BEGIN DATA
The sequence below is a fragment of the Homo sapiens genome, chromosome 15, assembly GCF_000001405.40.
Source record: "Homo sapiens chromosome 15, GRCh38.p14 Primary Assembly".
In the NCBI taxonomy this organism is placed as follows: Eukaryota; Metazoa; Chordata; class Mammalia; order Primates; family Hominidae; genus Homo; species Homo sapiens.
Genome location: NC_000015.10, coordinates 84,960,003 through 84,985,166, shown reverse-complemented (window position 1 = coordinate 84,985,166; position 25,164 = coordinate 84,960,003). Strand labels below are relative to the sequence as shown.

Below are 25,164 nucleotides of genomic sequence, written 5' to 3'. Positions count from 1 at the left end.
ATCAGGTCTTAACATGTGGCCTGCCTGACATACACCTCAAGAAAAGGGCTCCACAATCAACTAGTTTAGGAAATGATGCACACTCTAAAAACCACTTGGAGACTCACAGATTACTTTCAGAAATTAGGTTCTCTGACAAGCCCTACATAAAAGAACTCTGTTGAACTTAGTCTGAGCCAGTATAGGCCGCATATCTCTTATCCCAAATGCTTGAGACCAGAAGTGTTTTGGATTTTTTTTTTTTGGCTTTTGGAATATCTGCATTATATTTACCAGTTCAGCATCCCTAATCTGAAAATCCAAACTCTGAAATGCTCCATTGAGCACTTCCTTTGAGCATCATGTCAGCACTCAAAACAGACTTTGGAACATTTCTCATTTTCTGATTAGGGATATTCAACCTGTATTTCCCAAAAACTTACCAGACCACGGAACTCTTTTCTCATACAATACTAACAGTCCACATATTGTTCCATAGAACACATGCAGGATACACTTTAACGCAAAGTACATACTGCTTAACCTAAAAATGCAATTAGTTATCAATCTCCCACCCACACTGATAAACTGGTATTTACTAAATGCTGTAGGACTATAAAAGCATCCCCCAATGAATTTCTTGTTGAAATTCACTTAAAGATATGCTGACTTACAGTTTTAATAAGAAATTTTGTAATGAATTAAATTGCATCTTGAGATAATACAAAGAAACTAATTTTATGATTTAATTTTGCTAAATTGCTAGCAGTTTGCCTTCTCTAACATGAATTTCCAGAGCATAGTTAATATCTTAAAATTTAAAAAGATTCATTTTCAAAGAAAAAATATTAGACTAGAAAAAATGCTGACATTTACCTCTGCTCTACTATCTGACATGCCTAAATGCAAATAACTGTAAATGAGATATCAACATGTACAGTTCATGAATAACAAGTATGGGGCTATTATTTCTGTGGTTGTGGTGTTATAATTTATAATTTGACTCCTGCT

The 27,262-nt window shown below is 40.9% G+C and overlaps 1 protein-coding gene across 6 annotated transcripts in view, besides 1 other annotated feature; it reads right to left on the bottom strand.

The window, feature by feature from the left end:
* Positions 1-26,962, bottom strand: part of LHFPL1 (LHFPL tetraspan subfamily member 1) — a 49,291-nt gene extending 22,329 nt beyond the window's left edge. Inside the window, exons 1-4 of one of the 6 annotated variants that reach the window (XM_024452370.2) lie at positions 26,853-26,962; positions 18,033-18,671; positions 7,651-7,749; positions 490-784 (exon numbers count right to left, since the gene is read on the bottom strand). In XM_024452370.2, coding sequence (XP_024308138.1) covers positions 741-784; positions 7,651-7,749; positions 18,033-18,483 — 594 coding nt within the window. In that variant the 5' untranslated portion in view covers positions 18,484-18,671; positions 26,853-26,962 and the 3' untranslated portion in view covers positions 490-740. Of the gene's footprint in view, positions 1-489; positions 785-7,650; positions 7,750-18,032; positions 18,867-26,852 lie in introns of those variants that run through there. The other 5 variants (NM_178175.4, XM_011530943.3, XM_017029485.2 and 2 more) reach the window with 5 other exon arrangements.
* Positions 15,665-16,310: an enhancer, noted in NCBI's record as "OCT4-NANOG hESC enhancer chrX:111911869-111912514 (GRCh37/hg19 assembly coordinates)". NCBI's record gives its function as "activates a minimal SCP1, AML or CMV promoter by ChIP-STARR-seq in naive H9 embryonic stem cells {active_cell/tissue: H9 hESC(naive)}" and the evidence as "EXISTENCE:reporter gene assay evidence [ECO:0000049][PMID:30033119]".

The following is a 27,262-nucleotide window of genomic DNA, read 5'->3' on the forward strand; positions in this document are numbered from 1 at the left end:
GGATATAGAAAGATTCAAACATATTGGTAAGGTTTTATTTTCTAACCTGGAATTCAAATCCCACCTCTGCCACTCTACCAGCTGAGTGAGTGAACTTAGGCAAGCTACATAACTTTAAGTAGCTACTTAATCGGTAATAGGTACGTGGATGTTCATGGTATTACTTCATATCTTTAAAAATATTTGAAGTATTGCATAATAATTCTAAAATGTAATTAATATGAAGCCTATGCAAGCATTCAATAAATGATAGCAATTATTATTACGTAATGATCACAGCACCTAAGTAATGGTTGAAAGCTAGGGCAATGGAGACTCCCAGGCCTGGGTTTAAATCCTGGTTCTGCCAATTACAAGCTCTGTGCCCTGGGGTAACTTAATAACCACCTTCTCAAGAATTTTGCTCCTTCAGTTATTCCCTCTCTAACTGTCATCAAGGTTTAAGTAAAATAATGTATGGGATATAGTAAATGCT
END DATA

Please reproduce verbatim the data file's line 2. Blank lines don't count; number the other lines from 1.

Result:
Source record: "Homo sapiens chromosome 15, GRCh38.p14 Primary Assembly".